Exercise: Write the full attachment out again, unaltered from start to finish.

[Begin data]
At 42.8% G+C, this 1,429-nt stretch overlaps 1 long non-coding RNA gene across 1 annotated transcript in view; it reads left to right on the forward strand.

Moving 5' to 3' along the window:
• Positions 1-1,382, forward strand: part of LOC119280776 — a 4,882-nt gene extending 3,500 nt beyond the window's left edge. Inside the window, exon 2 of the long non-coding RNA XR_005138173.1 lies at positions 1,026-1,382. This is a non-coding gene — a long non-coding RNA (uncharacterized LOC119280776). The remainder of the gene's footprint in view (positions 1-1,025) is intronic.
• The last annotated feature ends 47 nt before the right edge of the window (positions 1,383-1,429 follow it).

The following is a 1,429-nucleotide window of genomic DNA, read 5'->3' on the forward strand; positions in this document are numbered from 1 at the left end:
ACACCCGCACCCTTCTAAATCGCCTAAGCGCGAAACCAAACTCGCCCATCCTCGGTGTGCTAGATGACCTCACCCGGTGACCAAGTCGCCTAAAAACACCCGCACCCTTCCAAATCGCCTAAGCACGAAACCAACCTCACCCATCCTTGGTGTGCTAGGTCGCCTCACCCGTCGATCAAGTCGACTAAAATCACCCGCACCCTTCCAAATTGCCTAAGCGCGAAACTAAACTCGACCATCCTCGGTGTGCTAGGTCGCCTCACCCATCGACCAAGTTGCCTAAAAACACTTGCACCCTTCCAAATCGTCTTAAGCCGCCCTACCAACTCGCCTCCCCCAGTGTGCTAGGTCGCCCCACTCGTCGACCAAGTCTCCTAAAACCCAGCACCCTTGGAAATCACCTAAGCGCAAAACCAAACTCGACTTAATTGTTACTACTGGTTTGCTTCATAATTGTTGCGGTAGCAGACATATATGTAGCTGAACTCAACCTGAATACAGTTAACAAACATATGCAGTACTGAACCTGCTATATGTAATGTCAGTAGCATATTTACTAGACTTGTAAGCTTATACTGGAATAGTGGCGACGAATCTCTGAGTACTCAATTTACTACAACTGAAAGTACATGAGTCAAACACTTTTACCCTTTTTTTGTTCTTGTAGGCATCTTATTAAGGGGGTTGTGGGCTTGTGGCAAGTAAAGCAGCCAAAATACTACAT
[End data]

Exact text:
At 42.8% G+C, this 1,429-nt stretch overlaps 1 long non-coding RNA gene across 1 annotated transcript in view; it reads left to right on the forward strand.

Moving 5' to 3' along the window:
• Positions 1-1,382, forward strand: part of LOC119280776 — a 4,882-nt gene extending 3,500 nt beyond the window's left edge. Inside the window, exon 2 of the long non-coding RNA XR_005138173.1 lies at positions 1,026-1,382. This is a non-coding gene — a long non-coding RNA (uncharacterized LOC119280776). The remainder of the gene's footprint in view (positions 1-1,025) is intronic.
• The last annotated feature ends 47 nt before the right edge of the window (positions 1,383-1,429 follow it).

The following is a 1,429-nucleotide window of genomic DNA, read 5'->3' on the forward strand; positions in this document are numbered from 1 at the left end:
ACACCCGCACCCTTCTAAATCGCCTAAGCGCGAAACCAAACTCGCCCATCCTCGGTGTGCTAGATGACCTCACCCGGTGACCAAGTCGCCTAAAAACACCCGCACCCTTCCAAATCGCCTAAGCACGAAACCAACCTCACCCATCCTTGGTGTGCTAGGTCGCCTCACCCGTCGATCAAGTCGACTAAAATCACCCGCACCCTTCCAAATTGCCTAAGCGCGAAACTAAACTCGACCATCCTCGGTGTGCTAGGTCGCCTCACCCATCGACCAAGTTGCCTAAAAACACTTGCACCCTTCCAAATCGTCTTAAGCCGCCCTACCAACTCGCCTCCCCCAGTGTGCTAGGTCGCCCCACTCGTCGACCAAGTCTCCTAAAACCCAGCACCCTTGGAAATCACCTAAGCGCAAAACCAAACTCGACTTAATTGTTACTACTGGTTTGCTTCATAATTGTTGCGGTAGCAGACATATATGTAGCTGAACTCAACCTGAATACAGTTAACAAACATATGCAGTACTGAACCTGCTATATGTAATGTCAGTAGCATATTTACTAGACTTGTAAGCTTATACTGGAATAGTGGCGACGAATCTCTGAGTACTCAATTTACTACAACTGAAAGTACATGAGTCAAACACTTTTACCCTTTTTTTGTTCTTGTAGGCATCTTATTAAGGGGGTTGTGGGCTTGTGGCAAGTAAAGCAGCCAAAATACTACAT